Why are there ionisation and photoelectric smoke alarms?

Question

What is the difference between ionisation and photoelectric smoke alarms (detectors)? Which one is best for me and that I should purchase?

Answer

The photoelectric type is the superior choice between ionisation and photoelectric smoke alarms. Why? We explain…

Photoelectric sensing technology

Photoelectric smoke alarms are generally more sensitive to larger particles which tend to be produced in greater amounts by smouldering fires, which may smoulder for hours before bursting into flames. Once again, smoke alarms are meant to give you extra time to evacuate from a fire, or take action against one if safe to do so.

Key advantages of photoelectric smoke alarms:

  • No radioactive components are used.
  • Early detection of smouldering fires.
  • Reduced ‘false alarms’ such as from cooking and burning the toast in the morning.

Ionisation sensing technology

Ionisation smoke alarms are identified by a radioactive symbol on the unit
Ionisation smoke alarms are identified by a radioactive symbol on the unit
Ionisation smoke alarms are generally more sensitive to small particles which tend to be produced in greater amount by flaming fires, which consume combustible materials rapidly and spread quickly.

Smouldering fires, which photoelectric smoke alarms are better at detecting, can smoulder for quite some time before bursting into flames. In that time you could have potentially taken action against the smouldering fire and put it out, or at least safely evacuated and called the fire brigade.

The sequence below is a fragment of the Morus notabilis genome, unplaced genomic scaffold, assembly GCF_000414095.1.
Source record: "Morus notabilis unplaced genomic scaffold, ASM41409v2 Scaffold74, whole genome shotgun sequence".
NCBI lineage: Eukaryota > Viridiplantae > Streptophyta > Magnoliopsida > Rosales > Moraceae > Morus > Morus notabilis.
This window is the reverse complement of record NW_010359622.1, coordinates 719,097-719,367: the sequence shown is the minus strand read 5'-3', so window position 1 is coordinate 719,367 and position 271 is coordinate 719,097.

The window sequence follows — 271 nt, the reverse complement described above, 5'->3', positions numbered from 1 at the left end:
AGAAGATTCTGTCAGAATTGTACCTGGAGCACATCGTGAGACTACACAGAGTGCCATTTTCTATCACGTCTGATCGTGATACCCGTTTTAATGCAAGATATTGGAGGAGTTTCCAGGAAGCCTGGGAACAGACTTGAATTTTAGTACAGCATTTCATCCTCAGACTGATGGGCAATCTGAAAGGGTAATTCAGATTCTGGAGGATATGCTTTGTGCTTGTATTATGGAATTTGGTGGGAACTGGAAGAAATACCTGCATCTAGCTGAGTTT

Which type is more effective?

    All fire services throughout Australasia support photoelectric smoke alarms
    All fire services throughout Australasia support photoelectric smoke alarms

  • Ionisation smoke alarms meet sensitivity and performance requirements, however many experts believe they provide insufficient protection in typical residential fires.
  • All Australian state fire authorities now recommend photoelectric smoke alarms.
  • Ionisation smoke alarms are more likely to cause false alarms, which is the prime reason for occupants removing their batteries to disable them and forget to put them back in again – an extremely dangerous decision!
  • In the Northern Territory, ionization smoke alarms are required to be replaced with a hard-wired 240V photoelectric smoke alarm with 9V back-up battery or a photoelectric smoke alarm with a sealed 10-year lithium battery when their existing alarm ceases to work, the property is sold, the property is rented or a tenancy is renewed, or a caravan or moveable dwelling is hired-out. Similar changes are coming to Queensland from 2017 that will require photoelectric smoke alarms, along with interconnected smoke alarms to be installed in all bedrooms.
  • The most significant problem identified among regions with smoke alarm legislation is a lack of enforcement and compliance monitoring.

Family First specialise in photoelectric smoke alarms.